First Things

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Leslie C. McDaniel

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By now, for most of you, show season has pretty well wound down for another year. Tractors and engines are being stowed away for the winter; tarps are floating down over portable displays; and this summer's finds are front and center, making last summer's prizes pale by comparison.

It's the same way here: my desk sags beneath the piles of photos of wonderful old stuff tracked down this summer... notes are piled atop notes from nearly a year ago. If the fire marshal pays a surprise visit, I'm sunk - unless he's a collector.

Do you have any idea how much incredible antique equipment is out there? What you see at the shows, of course, is but the tip of an iceberg. There are barns and sheds and back lots full of it, and private museums around every corner. It's almost frightening to think how much there could have been, if it hadn't been lost to time and scrap drives, recycled into stock tanks or ditch-fillers.

And yet the collector's optimism springs eternal. I wish I had a nickel for every collector I've talked to who's on the hunt for an impossibly rare part or manual or piece to add to his collection. Folks like those remain absolutely convinced that the missing treasure is out there, somewhere... if they just keep looking.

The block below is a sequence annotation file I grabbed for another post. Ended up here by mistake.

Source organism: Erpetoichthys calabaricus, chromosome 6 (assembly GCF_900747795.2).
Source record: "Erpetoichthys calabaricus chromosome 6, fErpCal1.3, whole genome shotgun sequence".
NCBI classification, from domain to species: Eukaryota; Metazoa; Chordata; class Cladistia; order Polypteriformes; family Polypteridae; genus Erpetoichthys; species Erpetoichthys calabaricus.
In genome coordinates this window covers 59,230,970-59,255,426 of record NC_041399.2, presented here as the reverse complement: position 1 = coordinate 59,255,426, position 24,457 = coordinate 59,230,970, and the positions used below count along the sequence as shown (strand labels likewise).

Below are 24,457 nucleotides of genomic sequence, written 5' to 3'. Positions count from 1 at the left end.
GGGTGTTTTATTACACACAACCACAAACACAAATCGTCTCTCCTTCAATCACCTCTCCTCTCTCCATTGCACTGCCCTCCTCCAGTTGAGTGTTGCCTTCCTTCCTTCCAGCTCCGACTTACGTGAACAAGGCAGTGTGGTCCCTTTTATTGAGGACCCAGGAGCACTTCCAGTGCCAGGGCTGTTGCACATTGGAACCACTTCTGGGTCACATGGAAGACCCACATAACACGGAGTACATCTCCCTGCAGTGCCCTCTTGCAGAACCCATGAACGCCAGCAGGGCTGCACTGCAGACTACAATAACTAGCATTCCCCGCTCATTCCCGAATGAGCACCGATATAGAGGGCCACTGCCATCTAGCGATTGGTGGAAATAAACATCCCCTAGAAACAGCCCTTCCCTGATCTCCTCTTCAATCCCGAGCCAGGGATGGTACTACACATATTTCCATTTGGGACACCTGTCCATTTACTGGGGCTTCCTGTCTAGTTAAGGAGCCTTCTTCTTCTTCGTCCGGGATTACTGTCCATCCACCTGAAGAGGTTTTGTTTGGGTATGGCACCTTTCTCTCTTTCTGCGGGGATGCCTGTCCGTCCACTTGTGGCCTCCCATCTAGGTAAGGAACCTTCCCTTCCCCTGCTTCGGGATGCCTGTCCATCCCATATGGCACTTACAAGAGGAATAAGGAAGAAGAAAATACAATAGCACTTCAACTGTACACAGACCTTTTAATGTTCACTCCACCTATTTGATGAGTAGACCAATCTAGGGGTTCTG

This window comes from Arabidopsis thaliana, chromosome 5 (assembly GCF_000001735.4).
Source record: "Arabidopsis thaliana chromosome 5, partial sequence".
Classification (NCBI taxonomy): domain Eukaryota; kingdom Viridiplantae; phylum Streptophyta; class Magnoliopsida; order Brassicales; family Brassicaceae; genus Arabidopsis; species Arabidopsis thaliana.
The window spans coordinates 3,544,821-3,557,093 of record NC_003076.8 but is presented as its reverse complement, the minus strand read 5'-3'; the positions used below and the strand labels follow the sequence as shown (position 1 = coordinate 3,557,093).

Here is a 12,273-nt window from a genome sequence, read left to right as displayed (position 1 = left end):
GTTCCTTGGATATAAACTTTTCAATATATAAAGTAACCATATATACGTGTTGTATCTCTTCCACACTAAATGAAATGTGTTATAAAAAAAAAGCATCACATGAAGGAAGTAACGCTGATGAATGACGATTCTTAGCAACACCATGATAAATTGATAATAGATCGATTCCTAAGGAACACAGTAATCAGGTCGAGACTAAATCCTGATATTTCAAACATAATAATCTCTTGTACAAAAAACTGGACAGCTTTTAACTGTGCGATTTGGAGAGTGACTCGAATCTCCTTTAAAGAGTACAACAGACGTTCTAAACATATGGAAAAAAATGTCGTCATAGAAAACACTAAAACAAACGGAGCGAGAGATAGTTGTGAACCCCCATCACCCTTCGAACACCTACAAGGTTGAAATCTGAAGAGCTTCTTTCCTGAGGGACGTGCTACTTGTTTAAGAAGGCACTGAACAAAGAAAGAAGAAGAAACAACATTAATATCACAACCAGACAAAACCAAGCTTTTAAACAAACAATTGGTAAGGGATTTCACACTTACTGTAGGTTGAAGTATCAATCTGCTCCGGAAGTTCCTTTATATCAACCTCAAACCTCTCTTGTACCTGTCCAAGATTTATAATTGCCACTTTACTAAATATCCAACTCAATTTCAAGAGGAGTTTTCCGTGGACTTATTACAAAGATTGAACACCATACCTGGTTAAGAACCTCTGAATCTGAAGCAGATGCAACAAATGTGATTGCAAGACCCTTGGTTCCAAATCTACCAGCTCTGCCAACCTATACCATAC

That kind of persistence has been known to pay off. In an article in this issue, George Molus, a collector of pedal tractors, tells about his quest for a rare model. The folks at the Rough and Tumble engine museum, also featured in this issue, invested 10 years in an effort to secure a rare engine (one so big that it'll require modifications to the building) for their collection. Then there's Jim McCormick, who's had to scramble to find raw materials to make brooms that are authentic reproductions of those made a hundred years ago.

Persistent, stubborn, whatever - you collectors are an inspiration. I'm going to tear into the mess on my desk with renewed resolve. Buried treasure? Unlikely. Shoot, I'd be happy just to find my car keys!